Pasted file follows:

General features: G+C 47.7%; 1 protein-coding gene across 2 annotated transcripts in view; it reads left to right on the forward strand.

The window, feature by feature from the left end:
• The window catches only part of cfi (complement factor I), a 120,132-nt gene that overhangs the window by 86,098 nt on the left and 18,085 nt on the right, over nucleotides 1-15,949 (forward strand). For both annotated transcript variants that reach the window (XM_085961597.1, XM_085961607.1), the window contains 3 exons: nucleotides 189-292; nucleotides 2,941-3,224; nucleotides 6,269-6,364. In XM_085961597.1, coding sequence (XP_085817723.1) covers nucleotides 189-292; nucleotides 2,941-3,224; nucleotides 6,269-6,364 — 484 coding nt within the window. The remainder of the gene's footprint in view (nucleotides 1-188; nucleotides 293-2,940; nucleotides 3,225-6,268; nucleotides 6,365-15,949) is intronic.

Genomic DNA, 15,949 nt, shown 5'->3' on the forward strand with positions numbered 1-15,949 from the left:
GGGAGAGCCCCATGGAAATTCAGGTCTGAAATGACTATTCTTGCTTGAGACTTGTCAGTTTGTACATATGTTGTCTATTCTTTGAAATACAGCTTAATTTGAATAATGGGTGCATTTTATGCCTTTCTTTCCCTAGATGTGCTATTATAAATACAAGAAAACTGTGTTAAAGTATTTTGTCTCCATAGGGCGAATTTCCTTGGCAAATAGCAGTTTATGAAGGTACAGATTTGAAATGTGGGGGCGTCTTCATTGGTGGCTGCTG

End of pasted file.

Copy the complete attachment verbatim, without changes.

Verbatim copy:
General features: G+C 47.7%; 1 protein-coding gene across 2 annotated transcripts in view; it reads left to right on the forward strand.

The window, feature by feature from the left end:
• The window catches only part of cfi (complement factor I), a 120,132-nt gene that overhangs the window by 86,098 nt on the left and 18,085 nt on the right, over nucleotides 1-15,949 (forward strand). For both annotated transcript variants that reach the window (XM_085961597.1, XM_085961607.1), the window contains 3 exons: nucleotides 189-292; nucleotides 2,941-3,224; nucleotides 6,269-6,364. In XM_085961597.1, coding sequence (XP_085817723.1) covers nucleotides 189-292; nucleotides 2,941-3,224; nucleotides 6,269-6,364 — 484 coding nt within the window. The remainder of the gene's footprint in view (nucleotides 1-188; nucleotides 293-2,940; nucleotides 3,225-6,268; nucleotides 6,365-15,949) is intronic.

Genomic DNA, 15,949 nt, shown 5'->3' on the forward strand with positions numbered 1-15,949 from the left:
GGGAGAGCCCCATGGAAATTCAGGTCTGAAATGACTATTCTTGCTTGAGACTTGTCAGTTTGTACATATGTTGTCTATTCTTTGAAATACAGCTTAATTTGAATAATGGGTGCATTTTATGCCTTTCTTTCCCTAGATGTGCTATTATAAATACAAGAAAACTGTGTTAAAGTATTTTGTCTCCATAGGGCGAATTTCCTTGGCAAATAGCAGTTTATGAAGGTACAGATTTGAAATGTGGGGGCGTCTTCATTGGTGGCTGCTG